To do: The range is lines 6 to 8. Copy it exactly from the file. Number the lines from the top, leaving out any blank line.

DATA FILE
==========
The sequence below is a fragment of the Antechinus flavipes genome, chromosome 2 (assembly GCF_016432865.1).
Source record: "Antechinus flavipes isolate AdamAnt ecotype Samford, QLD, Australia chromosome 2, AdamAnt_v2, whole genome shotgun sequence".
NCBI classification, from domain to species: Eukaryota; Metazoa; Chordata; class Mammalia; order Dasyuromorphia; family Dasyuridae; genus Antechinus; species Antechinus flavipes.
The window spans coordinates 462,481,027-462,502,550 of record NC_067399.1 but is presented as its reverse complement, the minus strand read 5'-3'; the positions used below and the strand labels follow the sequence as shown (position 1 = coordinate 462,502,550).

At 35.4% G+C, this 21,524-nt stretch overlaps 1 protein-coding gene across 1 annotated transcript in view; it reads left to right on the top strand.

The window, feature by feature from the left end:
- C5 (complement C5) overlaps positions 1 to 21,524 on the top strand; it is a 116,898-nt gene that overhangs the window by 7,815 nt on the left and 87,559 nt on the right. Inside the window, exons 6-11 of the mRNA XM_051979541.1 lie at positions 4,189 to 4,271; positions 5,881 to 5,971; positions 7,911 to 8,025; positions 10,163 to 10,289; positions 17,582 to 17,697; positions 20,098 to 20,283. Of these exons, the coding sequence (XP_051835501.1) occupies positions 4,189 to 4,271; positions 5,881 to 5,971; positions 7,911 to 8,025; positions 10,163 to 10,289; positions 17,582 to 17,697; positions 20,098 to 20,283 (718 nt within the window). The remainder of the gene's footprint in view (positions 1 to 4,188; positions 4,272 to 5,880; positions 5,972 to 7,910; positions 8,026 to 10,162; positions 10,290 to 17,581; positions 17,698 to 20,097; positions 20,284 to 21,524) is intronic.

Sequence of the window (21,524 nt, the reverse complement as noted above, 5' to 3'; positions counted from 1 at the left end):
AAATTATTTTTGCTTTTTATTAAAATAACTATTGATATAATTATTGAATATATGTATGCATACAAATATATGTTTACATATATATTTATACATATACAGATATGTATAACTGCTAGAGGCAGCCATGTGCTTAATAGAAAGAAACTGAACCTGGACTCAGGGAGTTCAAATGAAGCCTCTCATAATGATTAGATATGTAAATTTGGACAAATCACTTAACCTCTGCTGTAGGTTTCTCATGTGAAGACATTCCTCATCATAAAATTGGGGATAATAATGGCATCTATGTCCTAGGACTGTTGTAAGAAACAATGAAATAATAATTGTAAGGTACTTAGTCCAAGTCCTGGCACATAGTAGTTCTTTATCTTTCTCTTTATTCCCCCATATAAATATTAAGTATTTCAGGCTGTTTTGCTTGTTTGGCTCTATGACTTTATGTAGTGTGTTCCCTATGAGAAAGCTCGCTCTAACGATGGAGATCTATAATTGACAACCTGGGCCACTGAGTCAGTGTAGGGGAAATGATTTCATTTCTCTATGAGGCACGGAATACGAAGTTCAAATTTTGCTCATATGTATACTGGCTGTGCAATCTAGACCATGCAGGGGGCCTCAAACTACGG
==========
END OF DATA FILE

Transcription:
The window, feature by feature from the left end:
- C5 (complement C5) overlaps positions 1 to 21,524 on the top strand; it is a 116,898-nt gene that overhangs the window by 7,815 nt on the left and 87,559 nt on the right. Inside the window, exons 6-11 of the mRNA XM_051979541.1 lie at positions 4,189 to 4,271; positions 5,881 to 5,971; positions 7,911 to 8,025; positions 10,163 to 10,289; positions 17,582 to 17,697; positions 20,098 to 20,283. Of these exons, the coding sequence (XP_051835501.1) occupies positions 4,189 to 4,271; positions 5,881 to 5,971; positions 7,911 to 8,025; positions 10,163 to 10,289; positions 17,582 to 17,697; positions 20,098 to 20,283 (718 nt within the window). The remainder of the gene's footprint in view (positions 1 to 4,188; positions 4,272 to 5,880; positions 5,972 to 7,910; positions 8,026 to 10,162; positions 10,290 to 17,581; positions 17,698 to 20,097; positions 20,284 to 21,524) is intronic.

Sequence of the window (21,524 nt, the reverse complement as noted above, 5' to 3'; positions counted from 1 at the left end):